Moqtada Al Sadr's demand that US forces leave by year-end and his threat to revive his Mehdi Army if they do not are testing the Iraqi prime minister Nuri Al Maliki's fragile coalition.
Sadrists campaign to bar US troops from civilian buildings in Iraq
BAGHDAD // The Shiite cleric Moqtada Al Sadr is leading a campaign to bar US troops from cities and government buildings to pressure Baghdad and Washington to remove American forces from Iraq by the year-end, officials said.
Members of Mr Al Sadr's political movement have asked about 10 provincial councils in central and southern Iraq, including the capital, Baghdad, to pass resolutions to keep US forces out of cities and Iraqi facilities.
Last week Basra's council approved such a resolution and demanded US troops leave any civilian buildings used as army bases, including the city airport, provincial officials said.
On Monday, US soldiers protecting a provincial reconstruction team were asked to leave Basra council's building or give up their weapons, officials said.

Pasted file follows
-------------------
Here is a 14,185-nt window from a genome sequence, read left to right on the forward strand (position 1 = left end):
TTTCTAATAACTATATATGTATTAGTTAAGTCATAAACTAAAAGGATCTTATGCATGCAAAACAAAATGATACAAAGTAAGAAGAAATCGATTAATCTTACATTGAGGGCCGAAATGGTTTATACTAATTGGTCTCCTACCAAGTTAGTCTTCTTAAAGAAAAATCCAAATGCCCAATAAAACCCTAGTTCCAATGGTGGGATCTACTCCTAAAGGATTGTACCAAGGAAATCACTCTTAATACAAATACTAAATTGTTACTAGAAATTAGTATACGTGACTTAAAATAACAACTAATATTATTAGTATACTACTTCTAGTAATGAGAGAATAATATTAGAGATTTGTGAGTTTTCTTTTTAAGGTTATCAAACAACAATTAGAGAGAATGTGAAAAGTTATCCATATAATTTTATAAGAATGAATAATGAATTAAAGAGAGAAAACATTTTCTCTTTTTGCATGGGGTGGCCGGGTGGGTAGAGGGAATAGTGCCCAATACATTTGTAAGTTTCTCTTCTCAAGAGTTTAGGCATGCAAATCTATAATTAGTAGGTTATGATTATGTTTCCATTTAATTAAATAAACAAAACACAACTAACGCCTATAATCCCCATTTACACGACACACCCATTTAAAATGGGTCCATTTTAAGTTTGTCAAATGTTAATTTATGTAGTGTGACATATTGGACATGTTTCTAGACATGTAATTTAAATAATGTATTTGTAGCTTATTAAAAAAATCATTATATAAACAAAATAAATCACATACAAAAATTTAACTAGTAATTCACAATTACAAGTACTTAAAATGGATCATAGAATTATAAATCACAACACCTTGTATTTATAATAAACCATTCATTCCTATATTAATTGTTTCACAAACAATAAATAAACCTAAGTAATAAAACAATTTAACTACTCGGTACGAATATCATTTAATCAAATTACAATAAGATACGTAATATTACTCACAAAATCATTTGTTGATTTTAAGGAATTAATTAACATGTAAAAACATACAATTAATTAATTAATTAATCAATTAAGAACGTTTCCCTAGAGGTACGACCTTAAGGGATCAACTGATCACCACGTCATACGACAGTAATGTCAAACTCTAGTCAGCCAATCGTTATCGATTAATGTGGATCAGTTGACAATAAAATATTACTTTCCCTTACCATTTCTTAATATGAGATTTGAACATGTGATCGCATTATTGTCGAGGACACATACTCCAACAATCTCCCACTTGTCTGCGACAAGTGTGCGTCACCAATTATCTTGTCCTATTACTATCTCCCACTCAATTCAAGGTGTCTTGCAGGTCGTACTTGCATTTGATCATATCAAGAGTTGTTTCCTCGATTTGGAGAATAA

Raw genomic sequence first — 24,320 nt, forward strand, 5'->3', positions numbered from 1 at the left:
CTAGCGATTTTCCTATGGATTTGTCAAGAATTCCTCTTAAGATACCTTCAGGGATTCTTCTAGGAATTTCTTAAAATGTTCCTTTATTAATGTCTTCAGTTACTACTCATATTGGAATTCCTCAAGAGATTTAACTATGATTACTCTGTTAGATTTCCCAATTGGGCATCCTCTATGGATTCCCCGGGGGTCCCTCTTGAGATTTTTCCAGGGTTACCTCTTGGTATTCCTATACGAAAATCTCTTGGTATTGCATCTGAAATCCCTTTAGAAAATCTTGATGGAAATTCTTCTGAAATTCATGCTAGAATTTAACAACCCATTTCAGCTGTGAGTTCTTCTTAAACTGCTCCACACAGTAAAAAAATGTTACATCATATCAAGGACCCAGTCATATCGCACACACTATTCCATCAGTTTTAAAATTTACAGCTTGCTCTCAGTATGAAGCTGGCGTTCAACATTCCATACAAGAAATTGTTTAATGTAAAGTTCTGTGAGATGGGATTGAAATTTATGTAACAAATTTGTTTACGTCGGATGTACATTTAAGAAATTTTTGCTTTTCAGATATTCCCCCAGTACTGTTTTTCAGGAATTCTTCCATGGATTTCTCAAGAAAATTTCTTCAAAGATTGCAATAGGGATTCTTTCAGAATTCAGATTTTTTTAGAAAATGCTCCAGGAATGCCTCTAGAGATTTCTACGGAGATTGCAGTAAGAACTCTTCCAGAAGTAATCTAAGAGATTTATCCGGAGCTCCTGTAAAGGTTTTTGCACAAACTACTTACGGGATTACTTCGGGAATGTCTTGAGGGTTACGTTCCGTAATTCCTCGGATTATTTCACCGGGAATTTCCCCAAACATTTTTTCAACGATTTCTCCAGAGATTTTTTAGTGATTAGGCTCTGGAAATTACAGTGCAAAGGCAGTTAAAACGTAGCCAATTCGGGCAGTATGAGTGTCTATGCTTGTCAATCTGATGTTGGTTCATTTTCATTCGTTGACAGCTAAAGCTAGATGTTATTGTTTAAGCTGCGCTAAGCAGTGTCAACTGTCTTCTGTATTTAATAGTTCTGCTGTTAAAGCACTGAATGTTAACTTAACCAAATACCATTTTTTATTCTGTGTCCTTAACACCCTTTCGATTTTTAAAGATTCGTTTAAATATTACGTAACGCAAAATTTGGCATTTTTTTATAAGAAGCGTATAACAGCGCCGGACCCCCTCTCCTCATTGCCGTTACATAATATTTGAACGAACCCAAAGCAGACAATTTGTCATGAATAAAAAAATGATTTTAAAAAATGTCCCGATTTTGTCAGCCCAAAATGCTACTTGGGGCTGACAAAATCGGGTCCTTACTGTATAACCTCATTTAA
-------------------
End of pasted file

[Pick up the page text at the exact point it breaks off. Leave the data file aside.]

Mr Al Sadr's demand that US forces leave by year-end and his threat to revive his Mehdi Army if they do not are testing the Iraqi prime minister Nuri Al Maliki's fragile coalition. The remaining 47,000 US troops are due to leave Iraq by December 31. Mr Al Maliki has called on political leaders to discuss whether soldiers should stay on to support and train local armed forces. Baghdad is supposed to deliver its final decision on the issue before August.
The Sadrist politician Mazin Al Mazini, a Basra provincial council member, said: "It is a Sadrist campaign created by Sayyid Moqtada, and Sadr blocs in all provinces, totally, have adopted this resolution" Mr Al Sadr, the Shiite cleric whose Mehdi Army fought US troops after the 2003 invasion that ousted Saddam Hussein, can have a major impact in central and southern areas, where his followers and allies represent about two thirds of council members.
The Sadrist politician Rafie Jabbar Noshi said: "We are trying to prove that the Iraqi people are not willing to extend the US troops' presence in this country any longer."